North America’s most beautiful lizard

Whew! My fingers and keyboard are still smoking after that long series on Cylindera celeripes (parts 1, 2, and 3). Exciting as my celeripes finds were, there were other “tiger beetle moments” from the Oklahoma trip as well that I want to highlight in future posts. However, I thought I’d give everyone a break from tiger beetles (and my rambling prose) and remind everyone that I can not only talk about other insects, but even non-insects.


Isn’t he a looker?!  I came upon this this male eastern collared lizard (Crotaphytus collaris collaris) during my first day at Four Canyon Preserve – fitting, since the species is Oklahoma’s state reptile (a fine choice, unlike their dreadfully pedestrian choice for state insect – the honey bee!  Huh?  It’s not even native!).  When I first saw this fellow he skirted under a branch, then across the trail, under a ledge, up and over to another rock…  By the time I got him accustomed to my persistent approaches (remember, I stalk tiger beetles!) he was posing nicely at chest level and with the sun behind my shoulder for a nice series of photographs.  I have never been able to approach a “mountain boomer” this closely before (encountering them only a few times previously on igneous glades in the the St. Francois Mountains of my beloved Ozark Highlands), and the first time I do I have a Canon 50D and 100mm macro lens in my backpack – que suerte!

IMG_0328_1200x800Perhaps my title is a little presumptuous – surely there are other gorgeous lizards in North America.  However, I can’t imagine anything more breathtaking than the vivid blues, greens, and yellows with sharply contrasting black stripes of male eastern collared lizards.  Perhaps the gila monster might get a vote, although its impressiveness is more grotesque than beautiful.  Horned lizards as well are quite impressive, but again more bizarre than beautiful.  Added to the collared lizard’s visual appeal is their comically dinosaurian ability to run swiftly on their hind legs with the fore legs and head held upright (this is how most of my previous attempts to approach them have ended).

IMG_0314_1200x800The name “mountain boomer” probably originated with the early pioneers, who erroneously believed that they emitted sounds that echoed through the canyons and valleys.  An oft-cited theory in field guides (and also the Oklahoma Department of Wildlife Conservation and the Missouri Department of Conservation websites) states that the pioneers may have associated the sunning lizards with the barking of frogs.  This seems unlikely; frogs that make barking noises are creatures of wetlands – far from the rocky outcroppings of the glades and pinyon-juniper, sagebrush, desertscrub, and desert grassland habitats of the central and west-central U.S. where collared lizards are encountered.  Regardless of the source of its nickname, collared lizards in reality make no vocalizations at all (although like most lizards they can hiss when they feel threatened).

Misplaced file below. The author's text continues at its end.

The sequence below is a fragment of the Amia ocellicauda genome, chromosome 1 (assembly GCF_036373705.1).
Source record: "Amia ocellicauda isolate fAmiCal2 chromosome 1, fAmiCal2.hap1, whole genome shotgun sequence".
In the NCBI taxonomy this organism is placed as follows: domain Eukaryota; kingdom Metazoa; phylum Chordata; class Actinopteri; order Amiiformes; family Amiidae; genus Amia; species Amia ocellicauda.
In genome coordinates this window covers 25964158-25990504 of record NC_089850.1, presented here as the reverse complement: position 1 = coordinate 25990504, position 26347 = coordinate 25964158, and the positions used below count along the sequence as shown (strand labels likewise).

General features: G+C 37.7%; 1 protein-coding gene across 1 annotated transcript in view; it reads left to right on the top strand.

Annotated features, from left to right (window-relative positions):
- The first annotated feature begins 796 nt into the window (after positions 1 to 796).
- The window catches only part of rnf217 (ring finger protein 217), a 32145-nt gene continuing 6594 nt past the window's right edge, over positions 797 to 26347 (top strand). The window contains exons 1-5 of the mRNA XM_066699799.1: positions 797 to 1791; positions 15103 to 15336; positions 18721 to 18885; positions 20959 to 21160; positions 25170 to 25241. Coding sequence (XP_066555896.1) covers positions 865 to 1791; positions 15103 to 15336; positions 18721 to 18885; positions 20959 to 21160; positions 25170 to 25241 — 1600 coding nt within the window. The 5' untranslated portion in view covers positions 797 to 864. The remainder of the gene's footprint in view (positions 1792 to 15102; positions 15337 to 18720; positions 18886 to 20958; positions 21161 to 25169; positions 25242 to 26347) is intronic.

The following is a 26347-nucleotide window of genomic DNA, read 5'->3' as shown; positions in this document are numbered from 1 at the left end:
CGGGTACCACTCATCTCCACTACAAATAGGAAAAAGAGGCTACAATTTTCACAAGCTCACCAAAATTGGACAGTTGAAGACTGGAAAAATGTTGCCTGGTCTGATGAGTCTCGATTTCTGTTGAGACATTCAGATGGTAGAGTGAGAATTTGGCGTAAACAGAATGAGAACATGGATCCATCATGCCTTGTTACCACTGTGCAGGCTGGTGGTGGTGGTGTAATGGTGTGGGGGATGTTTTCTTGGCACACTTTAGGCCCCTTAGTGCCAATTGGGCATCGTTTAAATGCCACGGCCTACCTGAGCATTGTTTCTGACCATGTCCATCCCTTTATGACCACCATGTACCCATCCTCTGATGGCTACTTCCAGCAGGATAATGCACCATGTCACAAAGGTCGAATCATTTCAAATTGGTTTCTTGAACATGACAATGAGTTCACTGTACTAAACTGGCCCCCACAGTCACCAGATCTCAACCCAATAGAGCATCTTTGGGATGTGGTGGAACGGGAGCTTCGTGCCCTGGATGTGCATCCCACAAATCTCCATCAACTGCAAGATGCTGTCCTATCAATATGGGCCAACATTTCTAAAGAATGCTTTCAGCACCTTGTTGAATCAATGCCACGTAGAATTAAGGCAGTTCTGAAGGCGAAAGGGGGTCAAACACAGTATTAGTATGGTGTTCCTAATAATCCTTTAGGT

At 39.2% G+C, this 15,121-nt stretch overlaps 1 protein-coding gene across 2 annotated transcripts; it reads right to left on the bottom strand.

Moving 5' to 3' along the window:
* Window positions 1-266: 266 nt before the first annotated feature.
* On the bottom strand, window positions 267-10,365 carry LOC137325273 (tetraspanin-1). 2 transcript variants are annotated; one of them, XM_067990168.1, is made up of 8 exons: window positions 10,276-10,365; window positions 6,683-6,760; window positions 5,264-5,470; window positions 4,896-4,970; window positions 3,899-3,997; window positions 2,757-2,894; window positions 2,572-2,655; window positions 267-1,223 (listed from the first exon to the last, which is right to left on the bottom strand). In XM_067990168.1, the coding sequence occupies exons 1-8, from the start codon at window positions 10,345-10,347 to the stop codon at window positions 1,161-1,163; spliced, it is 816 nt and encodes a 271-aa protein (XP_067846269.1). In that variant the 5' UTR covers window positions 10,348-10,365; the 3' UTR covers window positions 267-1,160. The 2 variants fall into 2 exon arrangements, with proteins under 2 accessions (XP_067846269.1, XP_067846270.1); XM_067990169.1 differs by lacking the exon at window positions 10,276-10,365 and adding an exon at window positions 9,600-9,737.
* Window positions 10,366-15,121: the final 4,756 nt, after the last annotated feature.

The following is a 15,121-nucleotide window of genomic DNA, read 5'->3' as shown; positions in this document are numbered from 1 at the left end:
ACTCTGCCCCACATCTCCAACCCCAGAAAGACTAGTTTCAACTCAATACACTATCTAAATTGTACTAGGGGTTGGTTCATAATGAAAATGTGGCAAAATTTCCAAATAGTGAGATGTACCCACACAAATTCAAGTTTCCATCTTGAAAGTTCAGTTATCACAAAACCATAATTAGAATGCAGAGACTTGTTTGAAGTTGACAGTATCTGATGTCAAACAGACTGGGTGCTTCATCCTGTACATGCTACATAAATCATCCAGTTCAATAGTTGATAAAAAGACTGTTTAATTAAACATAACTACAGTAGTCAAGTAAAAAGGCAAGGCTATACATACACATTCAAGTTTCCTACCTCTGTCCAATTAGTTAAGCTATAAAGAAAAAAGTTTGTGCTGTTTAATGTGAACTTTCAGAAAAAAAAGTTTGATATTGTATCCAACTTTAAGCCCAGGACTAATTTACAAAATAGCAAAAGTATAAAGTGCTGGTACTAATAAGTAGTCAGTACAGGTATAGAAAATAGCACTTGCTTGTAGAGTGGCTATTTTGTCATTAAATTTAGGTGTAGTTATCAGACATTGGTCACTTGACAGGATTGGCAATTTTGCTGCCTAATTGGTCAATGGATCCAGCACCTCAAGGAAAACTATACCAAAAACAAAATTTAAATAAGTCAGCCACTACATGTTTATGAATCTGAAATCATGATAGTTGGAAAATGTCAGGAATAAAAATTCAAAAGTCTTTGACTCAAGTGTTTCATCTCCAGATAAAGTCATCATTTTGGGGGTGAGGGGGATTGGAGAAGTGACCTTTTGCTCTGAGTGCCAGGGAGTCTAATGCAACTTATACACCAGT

Copyright © Ted C. MacRae 2009

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43 thoughts on “North America’s most beautiful lizard

    • I saw another male later in the day, and I was able to approach him rather closely as well. I figured I had as good a photo as I was going to take, so I just watched him for awhile. They are truly gorgeous!

    • Thank you, Trevor. I can only take partial credit for these photos, since I had just set the camera to automatic mode and let it pick the aperature and shutter speed.

      We have some other colorful lizards, but none really this large and spectacular.

  1. Very nice pictures with a lot of great detail. And, ahem, I heartily approve of the inclusion of lizards in blog posts–the more the better.

    • Thank you Steven, but I have to admit to throwing away twice as many shots that didn’t turn out so well. I guess that’s the beauty of digital – shoot a ton, keep a few! Still, I’d like to get a little better at actually knowing what I’m doing.

  2. Wow! My beloved mountain boomers from childhood days in Oklahoma. Great shots! Thanks for the bug book recs! Wheelbug nymphs have been identified….onward.

    • So, you’re an Okie, huh? (My apologies if this term is not actually not appreciated by Oklahomans.) It took me 40 years before I saw my first boomer.

      My pleasure with the bug book recs, and glad to hear they have resulted in a successful ID. Don’t get too careless with those wheel bugs – they can bite something aweful!

  3. Great photos Ted! These collared lizards are one of my favorites also and occur down here in my Arkansas Ouachitas as well as Ozarks. Glad you had the right gear with you when you saw this beautiful creature! Keep up the great stories as I certainly enjoyed your exploits looking for beetles in OK and MO.

    • Thanks, Henry – I appreciate the kind words. I’m still amazed at what a good look I got of these guys. I should have tried to get a close up photograph of his eye – just to see if I could.

  4. Pingback: House of Herps #1

    • He is a looker, isn’t he? Since I’ve started exploring the Great Plains, I’ve been enormously impressed with its natural history. I’ve seen a lot of great things in Oklahoma, Kansas, and Nebraska the past five years.

  5. Nice shots I own two eastern collard Lizards and I have to say my male has more beautiful teals and an amazing yellow throat but my girl is all plane and brown with orange stripes in her collar but still breathtaking any way very nice pix

  6. Camping in Sand Springs, OK this weekend and these lizards were everywhere. So nice to come home and pull up a great picture to use for identification. Thanks!

  7. Pingback: House of Herps #1 – House of Herps


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